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Malay people

The Malays are the dominant race which live in Malaysia, Indonesia, Brunei and the Philippines which, together with Singapore, make up what is called the Malay archipelago. The Malays are classified as a member of the Mongoloid race of man together with the Chinese, Mongols, Thais, Vietnamese and Burmese.

The term "Malay" is both generic and specific.

Generally, the name "Malay" is used to describe all the numerous related groups including the Acehnese, Minangs, Bataks and Mandailings who live in Sumatra ; Javanese and Sundanese in Java ; Banjars, Ibans, Kadazans and Melanaus in Borneo ; Bugis and Torajans in Sulawesi; and the various dominant ethnic groups in the Philippines such as the Tagalogs, the Maguindanaoans, the Tausug, the Ilocanos, and the Visayans.

Specifically, this name is also the proper name of the subgroup which is native to the Malay peninsula, southern Thailand, Singapore, the Riau islands and the eastern part of Sumatra. Sometimes, but very rarely, this subgroup is called "Riau Malays" to distinguish it as a specific group.

Other groups classified as Malays which live outside what is called the Malay archipelago include the Cham who live in Cambodia and Vietnam and the Utsuls who live on the island of Hainan. Descendants of the Malays could be found today in Sri Lanka, South Africa and Madagascar. In the latter, they are known as the Merina and one of the dominant ethnic groups in that country.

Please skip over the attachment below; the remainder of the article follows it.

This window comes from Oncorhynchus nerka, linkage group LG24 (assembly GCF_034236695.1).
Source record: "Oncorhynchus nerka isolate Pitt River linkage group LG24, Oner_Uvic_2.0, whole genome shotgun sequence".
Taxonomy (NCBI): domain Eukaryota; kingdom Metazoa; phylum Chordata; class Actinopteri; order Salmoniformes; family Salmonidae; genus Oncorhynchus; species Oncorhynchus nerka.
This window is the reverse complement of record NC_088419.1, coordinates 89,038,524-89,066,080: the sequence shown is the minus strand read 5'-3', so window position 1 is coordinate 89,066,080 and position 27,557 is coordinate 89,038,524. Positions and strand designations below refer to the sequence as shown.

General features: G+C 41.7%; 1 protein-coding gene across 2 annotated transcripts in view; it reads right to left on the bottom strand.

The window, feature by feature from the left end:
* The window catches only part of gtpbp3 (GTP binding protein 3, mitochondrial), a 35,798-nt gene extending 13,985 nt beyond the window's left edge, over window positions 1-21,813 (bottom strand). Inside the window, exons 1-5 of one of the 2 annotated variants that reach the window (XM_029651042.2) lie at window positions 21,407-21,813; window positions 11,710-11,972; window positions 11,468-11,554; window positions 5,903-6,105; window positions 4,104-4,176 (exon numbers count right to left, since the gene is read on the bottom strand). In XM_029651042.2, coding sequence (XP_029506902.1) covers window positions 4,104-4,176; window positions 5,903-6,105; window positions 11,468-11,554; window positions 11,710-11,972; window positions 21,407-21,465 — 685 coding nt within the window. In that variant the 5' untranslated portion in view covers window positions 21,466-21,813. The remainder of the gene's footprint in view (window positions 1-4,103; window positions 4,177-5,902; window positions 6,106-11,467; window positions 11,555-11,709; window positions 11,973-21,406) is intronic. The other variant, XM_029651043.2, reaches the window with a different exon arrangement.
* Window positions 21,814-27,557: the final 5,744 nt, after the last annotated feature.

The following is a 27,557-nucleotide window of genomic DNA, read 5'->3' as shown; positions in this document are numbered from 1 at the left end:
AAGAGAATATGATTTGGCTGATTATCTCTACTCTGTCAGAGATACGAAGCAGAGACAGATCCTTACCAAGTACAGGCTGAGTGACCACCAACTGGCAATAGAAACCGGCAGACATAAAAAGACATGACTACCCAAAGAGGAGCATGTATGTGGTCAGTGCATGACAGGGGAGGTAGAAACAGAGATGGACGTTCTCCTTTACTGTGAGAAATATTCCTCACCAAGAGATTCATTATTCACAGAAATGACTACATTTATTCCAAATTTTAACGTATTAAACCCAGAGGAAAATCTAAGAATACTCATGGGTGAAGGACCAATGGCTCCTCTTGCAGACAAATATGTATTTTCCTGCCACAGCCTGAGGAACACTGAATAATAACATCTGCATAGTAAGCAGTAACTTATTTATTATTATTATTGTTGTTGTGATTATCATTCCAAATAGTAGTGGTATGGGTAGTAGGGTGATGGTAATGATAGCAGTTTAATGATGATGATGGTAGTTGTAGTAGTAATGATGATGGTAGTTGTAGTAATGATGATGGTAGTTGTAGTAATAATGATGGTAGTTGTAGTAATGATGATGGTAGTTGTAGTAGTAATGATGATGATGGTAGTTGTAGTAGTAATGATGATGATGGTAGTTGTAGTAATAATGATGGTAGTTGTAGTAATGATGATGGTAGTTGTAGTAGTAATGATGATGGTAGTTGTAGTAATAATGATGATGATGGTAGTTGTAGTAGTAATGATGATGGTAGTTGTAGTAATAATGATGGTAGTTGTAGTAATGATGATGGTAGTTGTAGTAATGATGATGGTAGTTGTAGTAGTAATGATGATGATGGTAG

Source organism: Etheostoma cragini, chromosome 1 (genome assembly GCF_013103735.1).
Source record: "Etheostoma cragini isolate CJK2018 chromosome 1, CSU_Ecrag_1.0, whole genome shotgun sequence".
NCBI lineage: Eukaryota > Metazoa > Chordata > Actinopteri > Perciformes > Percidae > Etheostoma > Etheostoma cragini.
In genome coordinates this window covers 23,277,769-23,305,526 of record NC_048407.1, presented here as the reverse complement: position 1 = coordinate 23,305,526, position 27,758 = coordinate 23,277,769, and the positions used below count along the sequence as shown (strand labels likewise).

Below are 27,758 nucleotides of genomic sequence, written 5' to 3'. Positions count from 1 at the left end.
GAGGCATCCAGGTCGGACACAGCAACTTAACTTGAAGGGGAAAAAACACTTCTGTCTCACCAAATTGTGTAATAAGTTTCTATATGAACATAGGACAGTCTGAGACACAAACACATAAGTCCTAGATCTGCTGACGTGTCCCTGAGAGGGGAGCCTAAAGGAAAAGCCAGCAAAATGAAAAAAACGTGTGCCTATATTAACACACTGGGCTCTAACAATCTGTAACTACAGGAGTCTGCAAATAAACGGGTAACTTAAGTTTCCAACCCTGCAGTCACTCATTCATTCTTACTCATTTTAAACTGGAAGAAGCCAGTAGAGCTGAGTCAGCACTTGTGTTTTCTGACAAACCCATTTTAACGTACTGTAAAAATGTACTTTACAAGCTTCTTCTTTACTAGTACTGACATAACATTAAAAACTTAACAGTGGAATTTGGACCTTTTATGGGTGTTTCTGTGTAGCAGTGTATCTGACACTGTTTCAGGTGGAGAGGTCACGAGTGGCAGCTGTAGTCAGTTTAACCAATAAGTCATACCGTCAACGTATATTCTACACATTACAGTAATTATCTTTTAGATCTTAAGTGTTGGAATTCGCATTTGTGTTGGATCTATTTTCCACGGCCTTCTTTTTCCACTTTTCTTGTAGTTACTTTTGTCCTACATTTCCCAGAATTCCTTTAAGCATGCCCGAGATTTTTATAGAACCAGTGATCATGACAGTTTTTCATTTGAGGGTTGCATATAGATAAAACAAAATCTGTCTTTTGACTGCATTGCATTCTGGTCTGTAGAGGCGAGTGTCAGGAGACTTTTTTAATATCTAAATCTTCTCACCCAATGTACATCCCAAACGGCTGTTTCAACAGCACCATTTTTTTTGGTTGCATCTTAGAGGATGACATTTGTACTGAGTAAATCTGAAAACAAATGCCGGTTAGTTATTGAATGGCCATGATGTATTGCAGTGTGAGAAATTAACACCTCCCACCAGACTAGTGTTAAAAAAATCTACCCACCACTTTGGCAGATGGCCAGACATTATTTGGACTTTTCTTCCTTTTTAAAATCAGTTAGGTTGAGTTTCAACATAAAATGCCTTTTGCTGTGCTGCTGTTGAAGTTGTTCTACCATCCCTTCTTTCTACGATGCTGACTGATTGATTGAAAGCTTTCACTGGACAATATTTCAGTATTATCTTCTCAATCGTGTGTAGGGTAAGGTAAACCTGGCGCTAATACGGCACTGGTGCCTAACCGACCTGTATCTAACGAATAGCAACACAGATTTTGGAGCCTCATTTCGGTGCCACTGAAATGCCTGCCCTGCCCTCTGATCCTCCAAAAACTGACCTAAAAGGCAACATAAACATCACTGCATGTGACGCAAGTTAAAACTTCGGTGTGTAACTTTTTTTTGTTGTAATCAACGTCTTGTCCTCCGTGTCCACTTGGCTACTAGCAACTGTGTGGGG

Three-quarter scale bronze sculptures 19th C. Malay people, Indonesia, Borneo. The men are readying their roosters for a cock-fight. A boy, eating a fruit, is watching them. The central figure, a woman, balances a load of fruit atop her head. Until the 1960s, it was not uncommon for women in Bali, for example, to dress bare-breasted. Antonio Pigafetta's journal 1521 records this custom in the Philippines as well. The sculptures can be seen in the Field Museum of Natural History, Chicago

The languages spoken by the Malays were classified in the Malayo-Polynesian family of langauges which is now known as Austronesian family of languages which includes the language spoken by the Merinas in Madagascar, the Maori language in New Zealand and the Polynesian languages such as Samoan and Hawaiian.

In terms of religion, most of the Malays are Muslims; they form the dominant religious group in Indonesia, Malaysia and Brunei. Their conversion to Islam from Hinduism and Theravada Buddhism began in the 1400s. Most Malays in Singapore and Thailand are also Muslims. Most Malays in the Philippines have been Christians since the colonization by Spain. Hinduism is the dominant religion in the island of Bali while small groups in other parts of the archipelago practice animism and Buddhism.

See also: Bumiputra, Hinduism in Southeast Asia